When parked, the seat, which is also the cover panel for the hydrostatic drive was usually up. It kept it from getting too hot in the sun, and too wet in the rain. It was hinged at the front and folded up against the steering wheel. On the J-1, the steering wheel was an aluminum like material that was usually painted the same colour as the rest of the jammer (though not always). There was a knob on the wheel to make turning easier and that's the only part of the wheel I ever used. It was usually also painted, but the constant handling wore the paint off quickly and polished the exposed metal to a very bright shine. If the wheel was unpainted, I remember it being a dull flat greyish metal colour. The J-4 had a black plastic wheel that sometimes got painted. The black plastic knobs on the controls for the driver were also shiny from handling. Sometimes the shafts they were attached to got a little rusty.

The table was usually unpainted and either a goldish (only one Jammer I ever drove had the "gold nose") anodized colour or a flat greyish metal colour. We didn't paint our tables because the rollers, which fit into holes in the table, were a tight fit and paint caused problems with both that and rotating them in the holes to suit the load. The entire boom was always painted (including everything under the tables).

For the J-4, the outriggers (wheels/struts) themselves were also painted, though the parts that were exposed when you extended them weren't. The outriggers were extended by dropping the boom to the ground and lifting the outriggers off the ground. The wheelbase was widened hydraulically, and lengthened manually. There was a big pin called the donkey **** that had to be pulled out of the outriggers so that you could pull the wheels forward. Often, you had to pound it out and back in using a rubber mallet. You never used a hammer because if you got caught, they fried you for doing it. So rubber marks around those pins were not uncommon. The pins were usually natural greyish metal colored. They were attached to the outriggers with lanyards to prevent their loss. The brake lines for the front wheels were flexible, and extended/retracted automatically as you extended/retracted the wheels. We never had fenders on any of the outriggers on any of the J-4 jammers I used.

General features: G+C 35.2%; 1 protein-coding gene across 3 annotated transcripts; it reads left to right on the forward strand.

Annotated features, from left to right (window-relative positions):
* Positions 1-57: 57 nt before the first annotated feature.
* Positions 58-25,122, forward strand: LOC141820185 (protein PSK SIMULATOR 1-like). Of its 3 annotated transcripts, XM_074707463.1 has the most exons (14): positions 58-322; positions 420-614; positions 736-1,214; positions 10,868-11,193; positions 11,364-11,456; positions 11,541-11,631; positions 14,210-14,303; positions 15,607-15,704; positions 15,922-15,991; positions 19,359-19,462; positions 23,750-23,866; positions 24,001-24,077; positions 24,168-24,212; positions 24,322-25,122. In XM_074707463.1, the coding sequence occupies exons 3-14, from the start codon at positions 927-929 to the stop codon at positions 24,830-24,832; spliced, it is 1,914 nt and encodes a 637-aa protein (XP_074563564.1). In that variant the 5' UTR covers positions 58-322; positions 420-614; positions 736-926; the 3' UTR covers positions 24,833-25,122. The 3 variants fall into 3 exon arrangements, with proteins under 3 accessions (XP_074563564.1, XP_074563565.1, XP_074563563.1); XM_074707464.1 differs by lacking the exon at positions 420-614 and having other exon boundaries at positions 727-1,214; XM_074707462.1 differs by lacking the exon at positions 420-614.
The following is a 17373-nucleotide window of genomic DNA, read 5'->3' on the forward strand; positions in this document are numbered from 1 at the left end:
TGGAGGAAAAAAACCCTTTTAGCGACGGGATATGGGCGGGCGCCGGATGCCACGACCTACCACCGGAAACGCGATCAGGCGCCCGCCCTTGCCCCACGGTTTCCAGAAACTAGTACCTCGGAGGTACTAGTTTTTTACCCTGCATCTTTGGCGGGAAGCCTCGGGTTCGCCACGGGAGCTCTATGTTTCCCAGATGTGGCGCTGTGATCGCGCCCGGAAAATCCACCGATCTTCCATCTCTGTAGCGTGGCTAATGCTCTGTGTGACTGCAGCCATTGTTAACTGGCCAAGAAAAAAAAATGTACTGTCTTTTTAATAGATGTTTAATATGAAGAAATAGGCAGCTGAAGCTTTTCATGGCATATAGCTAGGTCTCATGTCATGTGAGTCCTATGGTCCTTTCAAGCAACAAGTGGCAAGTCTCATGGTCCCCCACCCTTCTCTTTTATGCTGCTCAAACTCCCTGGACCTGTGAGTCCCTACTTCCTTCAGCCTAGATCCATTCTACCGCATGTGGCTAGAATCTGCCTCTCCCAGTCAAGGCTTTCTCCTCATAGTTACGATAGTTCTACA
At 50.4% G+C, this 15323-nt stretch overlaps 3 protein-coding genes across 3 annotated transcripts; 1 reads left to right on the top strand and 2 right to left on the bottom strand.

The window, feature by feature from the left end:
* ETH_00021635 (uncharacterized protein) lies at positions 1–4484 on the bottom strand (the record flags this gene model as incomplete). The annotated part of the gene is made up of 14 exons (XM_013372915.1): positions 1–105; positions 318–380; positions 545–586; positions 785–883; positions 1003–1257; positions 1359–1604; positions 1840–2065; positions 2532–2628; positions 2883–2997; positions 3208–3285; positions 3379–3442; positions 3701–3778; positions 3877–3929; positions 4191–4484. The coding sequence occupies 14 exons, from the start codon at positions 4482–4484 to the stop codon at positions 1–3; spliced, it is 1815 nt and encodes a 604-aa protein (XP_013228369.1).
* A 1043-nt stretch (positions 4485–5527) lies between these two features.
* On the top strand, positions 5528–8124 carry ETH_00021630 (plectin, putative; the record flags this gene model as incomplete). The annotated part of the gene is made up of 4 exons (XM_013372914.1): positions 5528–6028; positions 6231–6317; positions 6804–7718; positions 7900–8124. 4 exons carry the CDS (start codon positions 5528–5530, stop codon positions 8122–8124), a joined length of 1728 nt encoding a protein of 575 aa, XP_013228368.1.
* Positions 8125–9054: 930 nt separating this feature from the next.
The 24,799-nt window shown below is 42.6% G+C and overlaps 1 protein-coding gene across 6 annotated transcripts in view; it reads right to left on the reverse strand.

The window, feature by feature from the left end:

Some of the J-1's had fenders. The wheels threw up a lot of rooster tails when driving through water, and both of the front wheels on a J-1 were always in front of the driver. If the jammer didn't have fenders, we drove backwards in the rain whenever possible. The jammers at my base in the desert had the fenders removed. Everywhere else had fenders on all the J-1's. On the J-1, there was a stop that kept the table at a certain height between the wheels at rest. It was part of the frame, so the table never went below that point. When we were driving any distance with ordinance on the table, the boom had to be against that stop. If the trailer was next to the jet, we didn't worry about it. But traveling from row to row or HAS to HAS with a load, the boom was always against the stop.

Both of the jammers shown in the pic posted by Mike V are hydrostatic diesels. Both have adapters on the tables. The J-4 has a fork adapter, which was typical for Mavericks.

I think the adapter on the J-1 was for missiles, but I don't really remember.


Well done write up there. I'm no Jammer expert, but do appreciate in depth knowledge like this. Certainly clears up a lot and I'll be in touch for a possible future project.

I'll check on the fenders, as I haven't seen them on a J-4 in quite a long time; even when I was in AlDahfra with the 33rd. Sure they are on some as AGE equipment vaires from base to base.

#9 Naun123

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Posted 09 August 2011 - 04:49 AM

Well done write up there. I'm no Jammer expert, but do appreciate in depth knowledge like this. Certainly clears up a lot and I'll be in touch for a possible future project.

I'll check on the fenders, as I haven't seen them on a J-4 in quite a long time; even when I was in AlDahfra with the 33rd. Sure they are on some as AGE equipment vaires from base to base.


Fenders didn't exist on the J-4 anywhere I ever saw one, even in museums.

The fenders weren't installed on the J-1's we used in the desert (probably because we couldn't get the parts to replace them), but they were installed everywhere else.

#10 Naun123

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Posted 09 August 2011 - 05:20 AM